“It’s a movie Hollywood didn’t understand and the public did.”
It’s been more than a decade since bar bouncer Troy Duffy became an overnight sensation in Hollywood. His script about a couple of hard-core Catholic vigilantes, “Boondock Saints,” sparked a bidding war that ended with Harvey Weinstein buying Duffy the bar where the young writer worked. A lot happened after that: Harvey walked away. The movie lost its heat. The bar shut down. But against the odds, “Boondock Saints” became a cult hit, and now Duffy – older and wiser – is back with “Boondock Saints II,” featuring the very same cast and more than a whiff of his old rebel attitude. Duffy got grilled by Sharon Waxman, who has known him from the start of his journey.
Troy Duffy, where the hell have you been?
I’ve been going through a five-year, debilitating lawsuit in which the sequel rights were tied up. We sued the company that made it, the bank that made the loan and several distributors.
"Boondock" was obviously making a lot of money, and none of it was being paid to myself or the producers or anyone else involved.
The film only cost $6 million. It’s grossed probably over $60 millon in North America. It’s basically been a financial juggernaut from day one. So we sued the bastards. But all I’m allowed to tell you is everyone we sued settled out of court for undisclosed amounts.
The sequel rights were tied up in the lawsuits?
Yes. It was our impression that we had the rights. We sued Spartan, New City Releasing and several others. Spartan was the big one.
Who is Spartan? Ashit Shah. His first name is Ashit. Which is actually spelled a-shit. Not kidding.
I’m glad it worked out. Did you make any real money?
Everyone settled for an undisclosed amount.
Well, have you bought a house?
I have bought a house in the Hollywood Hills. I have a sweet property. I have my wife. Two dogs.
Wait, you have a wife?
I met the right gal. Angela. At my very worst moment – I blew all my dough, I was living on my buddy’s floor. I met Ang, fell in love. We opened a website, sold "Boondock" merchandising rights.
T-shirts, hats, buttons, stickers, pins. You can go on boondockstore.com.
That’s kind of genius.
Yeah. The fans of "Boondock Saints" have put a roof over my head and food in my mouth for the last 10 years. It’s been our sole source of income.
That’s making lemonade out of lemons.
That’s making chicken salad out of chicken s—. Then we turned around and made some real money by selling to Hotpicks stores – 600 around the country. So I was able to hire better lawyers. And every cent we made was shoveled into the lawsuit.
So tell us about "Boondock Saints II." Did you get much of the original cast? We got them all back. Norm Reedus. Billy Connelly. Willem Dafoe’s in it. I’ve been lying to people for the last year about that. It’s been the surprise of the movie — some a–hole twittered it the other day. At the end of the movie – Willem makes a cameo. And we’ve got Julie Benz from "Dexter." Peter Fonda. Judd Nelson.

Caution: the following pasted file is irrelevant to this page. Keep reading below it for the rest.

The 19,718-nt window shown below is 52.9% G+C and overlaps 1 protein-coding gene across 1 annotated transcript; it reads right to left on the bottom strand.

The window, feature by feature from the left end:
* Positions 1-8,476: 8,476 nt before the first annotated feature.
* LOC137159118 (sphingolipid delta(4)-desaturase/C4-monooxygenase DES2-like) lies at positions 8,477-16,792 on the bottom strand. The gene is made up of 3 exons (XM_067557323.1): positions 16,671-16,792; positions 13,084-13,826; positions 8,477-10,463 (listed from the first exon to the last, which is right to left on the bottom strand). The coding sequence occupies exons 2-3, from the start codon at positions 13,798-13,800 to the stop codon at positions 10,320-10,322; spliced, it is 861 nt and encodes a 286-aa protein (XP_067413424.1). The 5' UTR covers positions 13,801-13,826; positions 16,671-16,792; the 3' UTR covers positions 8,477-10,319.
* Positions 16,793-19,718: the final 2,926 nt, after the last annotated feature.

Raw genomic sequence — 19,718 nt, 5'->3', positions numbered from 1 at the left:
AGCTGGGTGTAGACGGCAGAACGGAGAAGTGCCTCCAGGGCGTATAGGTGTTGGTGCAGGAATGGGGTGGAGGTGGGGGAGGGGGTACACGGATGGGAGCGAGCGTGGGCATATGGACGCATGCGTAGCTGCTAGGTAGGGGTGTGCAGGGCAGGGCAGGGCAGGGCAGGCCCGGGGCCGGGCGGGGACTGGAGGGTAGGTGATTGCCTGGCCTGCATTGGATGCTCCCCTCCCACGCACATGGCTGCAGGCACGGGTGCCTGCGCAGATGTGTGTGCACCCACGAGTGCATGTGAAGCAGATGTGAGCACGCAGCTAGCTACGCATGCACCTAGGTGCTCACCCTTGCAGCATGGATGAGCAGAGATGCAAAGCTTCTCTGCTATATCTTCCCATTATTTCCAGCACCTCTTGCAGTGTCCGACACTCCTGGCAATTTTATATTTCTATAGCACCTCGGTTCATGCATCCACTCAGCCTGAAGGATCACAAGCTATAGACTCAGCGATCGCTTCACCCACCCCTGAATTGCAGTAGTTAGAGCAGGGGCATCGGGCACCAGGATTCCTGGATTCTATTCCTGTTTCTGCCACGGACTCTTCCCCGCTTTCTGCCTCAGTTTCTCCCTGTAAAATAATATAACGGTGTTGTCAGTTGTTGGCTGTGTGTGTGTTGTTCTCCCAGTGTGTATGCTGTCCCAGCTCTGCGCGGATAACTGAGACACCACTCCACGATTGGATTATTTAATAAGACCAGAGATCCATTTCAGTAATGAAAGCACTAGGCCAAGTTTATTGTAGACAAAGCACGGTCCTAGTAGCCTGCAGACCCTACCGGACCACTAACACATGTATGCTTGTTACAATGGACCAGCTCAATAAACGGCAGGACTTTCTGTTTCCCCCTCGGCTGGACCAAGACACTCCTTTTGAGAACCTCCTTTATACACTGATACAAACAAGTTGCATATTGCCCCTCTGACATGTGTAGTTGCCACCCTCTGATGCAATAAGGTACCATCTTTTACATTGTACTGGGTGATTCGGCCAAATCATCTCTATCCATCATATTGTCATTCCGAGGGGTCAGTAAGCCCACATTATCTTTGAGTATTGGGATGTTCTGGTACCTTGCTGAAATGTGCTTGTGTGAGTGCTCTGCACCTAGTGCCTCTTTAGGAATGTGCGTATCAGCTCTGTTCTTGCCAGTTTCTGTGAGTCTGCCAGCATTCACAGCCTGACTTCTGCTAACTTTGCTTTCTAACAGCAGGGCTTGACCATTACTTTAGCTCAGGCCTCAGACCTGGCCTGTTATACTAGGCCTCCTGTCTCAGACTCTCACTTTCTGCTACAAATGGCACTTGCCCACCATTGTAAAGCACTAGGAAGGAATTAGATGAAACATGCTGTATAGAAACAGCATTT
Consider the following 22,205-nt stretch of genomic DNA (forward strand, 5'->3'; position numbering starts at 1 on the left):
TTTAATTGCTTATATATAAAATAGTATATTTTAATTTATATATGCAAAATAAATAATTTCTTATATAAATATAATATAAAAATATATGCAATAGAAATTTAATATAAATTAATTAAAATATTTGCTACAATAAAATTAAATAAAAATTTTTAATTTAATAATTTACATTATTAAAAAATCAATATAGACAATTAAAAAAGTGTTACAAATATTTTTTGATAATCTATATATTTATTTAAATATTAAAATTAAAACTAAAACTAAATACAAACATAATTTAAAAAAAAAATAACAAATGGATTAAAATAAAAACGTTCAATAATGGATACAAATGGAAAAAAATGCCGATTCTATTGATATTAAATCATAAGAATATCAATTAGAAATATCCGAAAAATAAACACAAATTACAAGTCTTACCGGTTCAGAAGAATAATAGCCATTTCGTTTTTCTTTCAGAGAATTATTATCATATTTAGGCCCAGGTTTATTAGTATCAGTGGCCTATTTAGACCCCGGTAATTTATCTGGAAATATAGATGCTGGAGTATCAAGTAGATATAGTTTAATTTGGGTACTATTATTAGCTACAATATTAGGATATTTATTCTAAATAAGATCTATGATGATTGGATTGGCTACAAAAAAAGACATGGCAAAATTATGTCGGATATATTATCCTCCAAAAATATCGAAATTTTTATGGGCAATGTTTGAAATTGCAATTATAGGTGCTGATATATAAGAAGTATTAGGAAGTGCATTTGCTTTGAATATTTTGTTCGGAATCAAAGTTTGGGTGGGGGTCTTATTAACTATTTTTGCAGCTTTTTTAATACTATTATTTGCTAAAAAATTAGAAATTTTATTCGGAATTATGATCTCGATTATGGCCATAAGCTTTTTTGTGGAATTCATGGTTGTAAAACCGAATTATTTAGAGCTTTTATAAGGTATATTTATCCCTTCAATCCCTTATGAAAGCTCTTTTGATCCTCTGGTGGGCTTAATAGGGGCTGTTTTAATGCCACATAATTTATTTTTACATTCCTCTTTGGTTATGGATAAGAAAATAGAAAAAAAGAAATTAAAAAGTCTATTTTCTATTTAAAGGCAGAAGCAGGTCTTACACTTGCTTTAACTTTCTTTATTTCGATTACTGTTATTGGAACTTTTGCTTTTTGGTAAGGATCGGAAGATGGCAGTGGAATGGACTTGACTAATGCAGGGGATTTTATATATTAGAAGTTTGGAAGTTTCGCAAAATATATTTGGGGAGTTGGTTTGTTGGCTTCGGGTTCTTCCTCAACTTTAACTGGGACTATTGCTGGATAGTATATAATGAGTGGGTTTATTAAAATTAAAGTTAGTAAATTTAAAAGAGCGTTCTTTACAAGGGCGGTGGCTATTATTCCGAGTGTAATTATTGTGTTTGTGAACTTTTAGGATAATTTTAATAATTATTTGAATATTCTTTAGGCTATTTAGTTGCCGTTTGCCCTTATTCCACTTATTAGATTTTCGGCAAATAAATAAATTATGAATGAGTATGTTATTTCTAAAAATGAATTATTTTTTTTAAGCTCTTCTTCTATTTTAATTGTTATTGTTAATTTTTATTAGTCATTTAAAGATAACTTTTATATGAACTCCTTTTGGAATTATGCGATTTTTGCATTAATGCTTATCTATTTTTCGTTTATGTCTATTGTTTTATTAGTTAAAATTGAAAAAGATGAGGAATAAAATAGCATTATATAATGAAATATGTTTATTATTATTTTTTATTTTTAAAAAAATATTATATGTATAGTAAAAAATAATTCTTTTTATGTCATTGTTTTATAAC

You got these people because they were fans of the movie? Pretty much. They were all fans.
So it’s 10 years later. Are you as angry about things in society as you were with "Boondock I"? Yes. I don’t believe that changes. Any person who sees a 6-year-old girl raped and killled believes that that person should die. We all have that initial thought. This is something that "Boondock" has tapped into. It’s just a fantasy. This time we’ve gone further with the humor and campiness.
But you’re in favor of vigilantism? Not really. I made you like the brothers before they do these controversial things. Some people may think they’re chosen by God to do this. Other people will think they’re just the luckiest brothers on the face of the planet.
So it's more mayhem committed in the name of God? A priest is murdered in a church in Boston and the body is rigged ritualistically to look like the Saints did it. So it’s obviously someone trying to lure them out of hiding. Or maybe it’s God pulling them out of retirement.
What’s the budget?
$8 million. But the exchange rate was [better] in Canada.
Who put up the money?
It was done through a negative pick-up. You leverage the project for a bank loan, and hopefully it gets covered.
This all must be pretty exciting.
Very. I’m being lovingly shuffled places in little f—ing town cars.
I’m guessing you learned a lot through this.
Most of the stuff I learned was on the business side.
When you look back at the person you were when Harvey Weinstein bought the bar and the movie, and the person you are today – what’s your thought?
How far I’ve come. How far this title has come. I don’t think you can set out to make a cult classic and do it. It’s a movie Hollywood didn’t understand and the public did.
Going through it sucks. We didn’t get the red carpet and flashing cameras – that means you’re a f—ing failure. But kids found it, and it spread like that. It taught me that all you have to do is make a good movie.
Has the experience been humbling?
Sure. I’ve changed a bit.. But I haven’t changed that much. It was a long freaking struggle. I went to the Harvard College of filmmaking. At the end of the day, I’m glad it happened this way.
(black-and-white photo of Waxman with Duffy in 1999.)